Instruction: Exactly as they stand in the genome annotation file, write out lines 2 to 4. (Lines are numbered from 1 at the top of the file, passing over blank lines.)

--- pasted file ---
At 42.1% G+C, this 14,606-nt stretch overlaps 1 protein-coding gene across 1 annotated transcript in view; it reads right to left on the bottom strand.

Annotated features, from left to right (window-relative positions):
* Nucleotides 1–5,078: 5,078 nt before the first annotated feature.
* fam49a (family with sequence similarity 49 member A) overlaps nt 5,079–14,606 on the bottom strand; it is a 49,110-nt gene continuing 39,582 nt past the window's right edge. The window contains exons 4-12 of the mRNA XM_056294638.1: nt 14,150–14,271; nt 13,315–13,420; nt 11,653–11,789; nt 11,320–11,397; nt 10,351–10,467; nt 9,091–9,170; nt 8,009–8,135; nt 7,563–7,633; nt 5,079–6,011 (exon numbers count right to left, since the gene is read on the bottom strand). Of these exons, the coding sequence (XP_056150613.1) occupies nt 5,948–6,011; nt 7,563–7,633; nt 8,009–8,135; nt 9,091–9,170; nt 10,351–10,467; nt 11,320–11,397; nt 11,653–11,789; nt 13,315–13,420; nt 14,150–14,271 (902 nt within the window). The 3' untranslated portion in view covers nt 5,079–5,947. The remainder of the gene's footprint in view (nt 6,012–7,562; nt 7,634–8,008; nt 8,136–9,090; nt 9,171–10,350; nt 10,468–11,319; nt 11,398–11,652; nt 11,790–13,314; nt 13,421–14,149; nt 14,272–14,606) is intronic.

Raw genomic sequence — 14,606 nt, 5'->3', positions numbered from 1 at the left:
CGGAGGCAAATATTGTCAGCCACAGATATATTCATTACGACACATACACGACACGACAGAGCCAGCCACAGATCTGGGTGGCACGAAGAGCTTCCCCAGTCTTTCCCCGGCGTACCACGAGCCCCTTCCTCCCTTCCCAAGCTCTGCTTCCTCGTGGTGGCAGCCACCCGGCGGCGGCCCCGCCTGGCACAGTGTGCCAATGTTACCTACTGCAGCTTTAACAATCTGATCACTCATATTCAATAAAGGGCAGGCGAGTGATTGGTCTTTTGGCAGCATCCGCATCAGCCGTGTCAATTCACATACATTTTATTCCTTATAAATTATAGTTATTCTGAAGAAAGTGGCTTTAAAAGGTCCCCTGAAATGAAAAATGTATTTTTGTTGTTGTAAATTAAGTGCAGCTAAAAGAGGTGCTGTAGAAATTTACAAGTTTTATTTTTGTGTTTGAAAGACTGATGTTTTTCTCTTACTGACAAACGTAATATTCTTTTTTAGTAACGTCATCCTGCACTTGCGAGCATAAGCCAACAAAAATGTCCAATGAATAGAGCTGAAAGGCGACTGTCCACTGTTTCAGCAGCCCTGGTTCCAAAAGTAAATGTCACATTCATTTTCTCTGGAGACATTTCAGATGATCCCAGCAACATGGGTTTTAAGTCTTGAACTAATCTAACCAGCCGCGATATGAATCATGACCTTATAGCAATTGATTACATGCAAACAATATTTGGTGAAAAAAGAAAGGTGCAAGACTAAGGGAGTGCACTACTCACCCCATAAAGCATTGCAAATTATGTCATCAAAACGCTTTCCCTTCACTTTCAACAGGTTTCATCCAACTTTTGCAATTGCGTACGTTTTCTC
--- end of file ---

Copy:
Annotated features, from left to right (window-relative positions):
* Nucleotides 1–5,078: 5,078 nt before the first annotated feature.
* fam49a (family with sequence similarity 49 member A) overlaps nt 5,079–14,606 on the bottom strand; it is a 49,110-nt gene continuing 39,582 nt past the window's right edge. The window contains exons 4-12 of the mRNA XM_056294638.1: nt 14,150–14,271; nt 13,315–13,420; nt 11,653–11,789; nt 11,320–11,397; nt 10,351–10,467; nt 9,091–9,170; nt 8,009–8,135; nt 7,563–7,633; nt 5,079–6,011 (exon numbers count right to left, since the gene is read on the bottom strand). Of these exons, the coding sequence (XP_056150613.1) occupies nt 5,948–6,011; nt 7,563–7,633; nt 8,009–8,135; nt 9,091–9,170; nt 10,351–10,467; nt 11,320–11,397; nt 11,653–11,789; nt 13,315–13,420; nt 14,150–14,271 (902 nt within the window). The 3' untranslated portion in view covers nt 5,079–5,947. The remainder of the gene's footprint in view (nt 6,012–7,562; nt 7,634–8,008; nt 8,136–9,090; nt 9,171–10,350; nt 10,468–11,319; nt 11,398–11,652; nt 11,790–13,314; nt 13,421–14,149; nt 14,272–14,606) is intronic.